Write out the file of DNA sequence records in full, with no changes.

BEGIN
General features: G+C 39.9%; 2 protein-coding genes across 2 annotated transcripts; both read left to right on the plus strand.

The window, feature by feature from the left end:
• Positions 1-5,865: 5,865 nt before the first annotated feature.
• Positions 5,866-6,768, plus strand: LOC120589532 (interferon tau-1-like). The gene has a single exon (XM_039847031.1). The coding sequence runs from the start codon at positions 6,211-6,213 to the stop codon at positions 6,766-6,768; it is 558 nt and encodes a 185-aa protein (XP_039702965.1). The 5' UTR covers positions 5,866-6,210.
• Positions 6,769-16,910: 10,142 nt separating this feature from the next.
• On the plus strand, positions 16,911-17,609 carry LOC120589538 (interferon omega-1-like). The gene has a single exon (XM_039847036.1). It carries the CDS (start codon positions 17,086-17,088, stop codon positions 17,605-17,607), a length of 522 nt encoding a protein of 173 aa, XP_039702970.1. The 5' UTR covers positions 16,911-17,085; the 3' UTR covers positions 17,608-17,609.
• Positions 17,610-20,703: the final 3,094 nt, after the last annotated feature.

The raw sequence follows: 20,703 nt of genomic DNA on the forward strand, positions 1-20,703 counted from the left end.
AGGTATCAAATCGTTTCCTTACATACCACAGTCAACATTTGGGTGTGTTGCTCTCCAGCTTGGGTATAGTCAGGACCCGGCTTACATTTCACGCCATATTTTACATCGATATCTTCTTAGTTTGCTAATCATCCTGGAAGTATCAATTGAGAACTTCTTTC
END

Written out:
General features: G+C 39.9%; 2 protein-coding genes across 2 annotated transcripts; both read left to right on the plus strand.

The window, feature by feature from the left end:
• Positions 1-5,865: 5,865 nt before the first annotated feature.
• Positions 5,866-6,768, plus strand: LOC120589532 (interferon tau-1-like). The gene has a single exon (XM_039847031.1). The coding sequence runs from the start codon at positions 6,211-6,213 to the stop codon at positions 6,766-6,768; it is 558 nt and encodes a 185-aa protein (XP_039702965.1). The 5' UTR covers positions 5,866-6,210.
• Positions 6,769-16,910: 10,142 nt separating this feature from the next.
• On the plus strand, positions 16,911-17,609 carry LOC120589538 (interferon omega-1-like). The gene has a single exon (XM_039847036.1). It carries the CDS (start codon positions 17,086-17,088, stop codon positions 17,605-17,607), a length of 522 nt encoding a protein of 173 aa, XP_039702970.1. The 5' UTR covers positions 16,911-17,085; the 3' UTR covers positions 17,608-17,609.
• Positions 17,610-20,703: the final 3,094 nt, after the last annotated feature.

The raw sequence follows: 20,703 nt of genomic DNA on the forward strand, positions 1-20,703 counted from the left end.
AGGTATCAAATCGTTTCCTTACATACCACAGTCAACATTTGGGTGTGTTGCTCTCCAGCTTGGGTATAGTCAGGACCCGGCTTACATTTCACGCCATATTTTACATCGATATCTTCTTAGTTTGCTAATCATCCTGGAAGTATCAATTGAGAACTTCTTTC